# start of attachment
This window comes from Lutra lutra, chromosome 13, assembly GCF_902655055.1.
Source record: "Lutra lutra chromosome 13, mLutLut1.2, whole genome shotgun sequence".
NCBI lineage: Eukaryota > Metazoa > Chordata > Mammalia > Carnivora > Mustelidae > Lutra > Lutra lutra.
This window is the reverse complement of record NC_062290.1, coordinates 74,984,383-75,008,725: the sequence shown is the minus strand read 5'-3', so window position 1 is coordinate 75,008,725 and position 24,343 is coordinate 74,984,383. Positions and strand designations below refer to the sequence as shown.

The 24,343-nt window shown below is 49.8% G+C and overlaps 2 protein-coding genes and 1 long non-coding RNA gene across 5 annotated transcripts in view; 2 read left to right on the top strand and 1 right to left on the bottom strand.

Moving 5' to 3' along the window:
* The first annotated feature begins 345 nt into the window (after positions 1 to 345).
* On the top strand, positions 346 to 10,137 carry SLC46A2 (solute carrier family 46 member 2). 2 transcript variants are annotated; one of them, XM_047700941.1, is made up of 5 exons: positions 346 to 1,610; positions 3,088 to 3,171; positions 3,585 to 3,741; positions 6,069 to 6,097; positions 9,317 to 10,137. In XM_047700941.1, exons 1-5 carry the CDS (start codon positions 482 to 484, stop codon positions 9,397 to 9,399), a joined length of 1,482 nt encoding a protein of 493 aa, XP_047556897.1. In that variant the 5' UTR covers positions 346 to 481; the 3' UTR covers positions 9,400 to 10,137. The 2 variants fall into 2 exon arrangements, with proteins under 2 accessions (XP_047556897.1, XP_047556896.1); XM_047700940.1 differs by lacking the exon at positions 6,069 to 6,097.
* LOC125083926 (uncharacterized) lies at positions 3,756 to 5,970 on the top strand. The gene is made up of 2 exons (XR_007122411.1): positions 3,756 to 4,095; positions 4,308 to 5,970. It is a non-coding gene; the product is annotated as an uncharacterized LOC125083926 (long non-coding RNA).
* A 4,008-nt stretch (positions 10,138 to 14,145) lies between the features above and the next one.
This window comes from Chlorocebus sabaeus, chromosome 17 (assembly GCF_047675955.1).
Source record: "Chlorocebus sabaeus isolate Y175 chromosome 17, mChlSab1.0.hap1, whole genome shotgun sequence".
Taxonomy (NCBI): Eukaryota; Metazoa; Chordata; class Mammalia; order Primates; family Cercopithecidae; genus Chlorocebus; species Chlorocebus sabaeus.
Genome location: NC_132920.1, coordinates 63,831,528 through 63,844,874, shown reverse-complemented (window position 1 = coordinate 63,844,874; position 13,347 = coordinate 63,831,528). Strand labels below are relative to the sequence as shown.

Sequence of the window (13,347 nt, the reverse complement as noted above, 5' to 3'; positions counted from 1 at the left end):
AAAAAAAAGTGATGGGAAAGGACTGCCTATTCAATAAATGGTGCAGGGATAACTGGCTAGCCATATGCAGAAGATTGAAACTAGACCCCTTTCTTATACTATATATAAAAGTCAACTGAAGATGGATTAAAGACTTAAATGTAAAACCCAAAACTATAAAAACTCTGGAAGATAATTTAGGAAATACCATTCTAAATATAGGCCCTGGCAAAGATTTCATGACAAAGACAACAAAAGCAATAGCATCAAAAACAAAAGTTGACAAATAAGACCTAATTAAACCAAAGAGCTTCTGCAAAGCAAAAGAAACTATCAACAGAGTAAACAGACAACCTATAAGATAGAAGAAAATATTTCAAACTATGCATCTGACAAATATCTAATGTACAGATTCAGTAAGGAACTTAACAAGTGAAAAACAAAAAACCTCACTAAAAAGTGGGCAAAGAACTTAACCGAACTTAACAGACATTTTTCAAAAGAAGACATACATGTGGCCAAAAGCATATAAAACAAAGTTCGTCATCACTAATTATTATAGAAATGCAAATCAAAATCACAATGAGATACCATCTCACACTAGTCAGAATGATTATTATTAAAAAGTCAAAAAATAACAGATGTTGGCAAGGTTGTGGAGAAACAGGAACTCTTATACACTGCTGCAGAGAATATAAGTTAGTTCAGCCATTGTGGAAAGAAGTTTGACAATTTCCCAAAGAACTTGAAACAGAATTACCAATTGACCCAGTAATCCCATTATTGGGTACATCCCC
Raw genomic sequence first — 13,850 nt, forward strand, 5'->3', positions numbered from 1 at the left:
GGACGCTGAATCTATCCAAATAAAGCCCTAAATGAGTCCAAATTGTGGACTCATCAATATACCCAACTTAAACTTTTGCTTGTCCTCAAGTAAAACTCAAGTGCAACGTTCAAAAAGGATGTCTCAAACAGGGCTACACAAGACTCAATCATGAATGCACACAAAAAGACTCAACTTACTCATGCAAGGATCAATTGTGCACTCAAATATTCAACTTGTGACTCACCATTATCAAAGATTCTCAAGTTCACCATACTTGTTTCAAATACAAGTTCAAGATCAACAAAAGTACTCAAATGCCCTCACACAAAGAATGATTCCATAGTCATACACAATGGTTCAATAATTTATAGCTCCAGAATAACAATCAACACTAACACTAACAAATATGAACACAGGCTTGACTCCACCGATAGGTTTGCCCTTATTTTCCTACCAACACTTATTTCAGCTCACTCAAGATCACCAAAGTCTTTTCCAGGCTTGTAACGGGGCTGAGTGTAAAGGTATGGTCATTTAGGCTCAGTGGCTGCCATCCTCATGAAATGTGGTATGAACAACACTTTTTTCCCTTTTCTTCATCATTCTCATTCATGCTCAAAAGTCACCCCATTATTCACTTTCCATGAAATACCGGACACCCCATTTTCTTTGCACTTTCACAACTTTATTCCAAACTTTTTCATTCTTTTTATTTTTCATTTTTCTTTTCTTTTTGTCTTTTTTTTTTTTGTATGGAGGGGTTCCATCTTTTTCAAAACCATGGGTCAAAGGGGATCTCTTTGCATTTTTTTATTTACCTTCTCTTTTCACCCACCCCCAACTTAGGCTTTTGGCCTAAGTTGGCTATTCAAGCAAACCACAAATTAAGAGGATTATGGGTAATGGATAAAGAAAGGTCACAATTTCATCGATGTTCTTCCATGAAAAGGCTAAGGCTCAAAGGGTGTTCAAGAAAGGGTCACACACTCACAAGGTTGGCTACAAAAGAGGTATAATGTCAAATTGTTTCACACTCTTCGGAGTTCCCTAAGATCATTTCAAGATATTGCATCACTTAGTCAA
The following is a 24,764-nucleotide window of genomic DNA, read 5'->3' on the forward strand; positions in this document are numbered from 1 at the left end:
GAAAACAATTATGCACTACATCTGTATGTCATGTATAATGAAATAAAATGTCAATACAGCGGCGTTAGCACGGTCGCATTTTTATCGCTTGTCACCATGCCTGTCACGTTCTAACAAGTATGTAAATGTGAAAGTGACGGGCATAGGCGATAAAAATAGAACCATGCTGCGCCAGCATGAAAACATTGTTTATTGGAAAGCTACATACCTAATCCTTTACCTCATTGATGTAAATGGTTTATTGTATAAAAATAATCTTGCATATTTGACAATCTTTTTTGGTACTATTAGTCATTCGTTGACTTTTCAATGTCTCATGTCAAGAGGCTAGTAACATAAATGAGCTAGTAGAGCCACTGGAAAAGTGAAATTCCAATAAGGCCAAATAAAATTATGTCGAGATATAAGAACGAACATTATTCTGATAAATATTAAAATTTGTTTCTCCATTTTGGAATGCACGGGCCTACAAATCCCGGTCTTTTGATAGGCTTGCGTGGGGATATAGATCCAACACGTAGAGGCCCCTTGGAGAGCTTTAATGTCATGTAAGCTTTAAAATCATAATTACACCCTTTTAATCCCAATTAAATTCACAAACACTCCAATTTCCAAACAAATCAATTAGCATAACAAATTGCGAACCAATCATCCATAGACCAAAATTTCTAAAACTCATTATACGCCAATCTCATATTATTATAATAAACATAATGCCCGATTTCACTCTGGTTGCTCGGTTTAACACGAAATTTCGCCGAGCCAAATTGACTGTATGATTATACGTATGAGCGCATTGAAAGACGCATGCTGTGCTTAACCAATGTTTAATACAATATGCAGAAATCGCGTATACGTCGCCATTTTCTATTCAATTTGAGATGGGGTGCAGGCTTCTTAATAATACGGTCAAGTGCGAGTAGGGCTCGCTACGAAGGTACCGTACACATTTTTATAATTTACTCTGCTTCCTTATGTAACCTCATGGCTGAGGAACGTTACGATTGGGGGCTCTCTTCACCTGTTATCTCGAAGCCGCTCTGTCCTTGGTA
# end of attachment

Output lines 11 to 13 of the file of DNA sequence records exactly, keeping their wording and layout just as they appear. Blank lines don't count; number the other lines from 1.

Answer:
This window comes from Chlorocebus sabaeus, chromosome 17 (assembly GCF_047675955.1).
Source record: "Chlorocebus sabaeus isolate Y175 chromosome 17, mChlSab1.0.hap1, whole genome shotgun sequence".
Taxonomy (NCBI): Eukaryota; Metazoa; Chordata; class Mammalia; order Primates; family Cercopithecidae; genus Chlorocebus; species Chlorocebus sabaeus.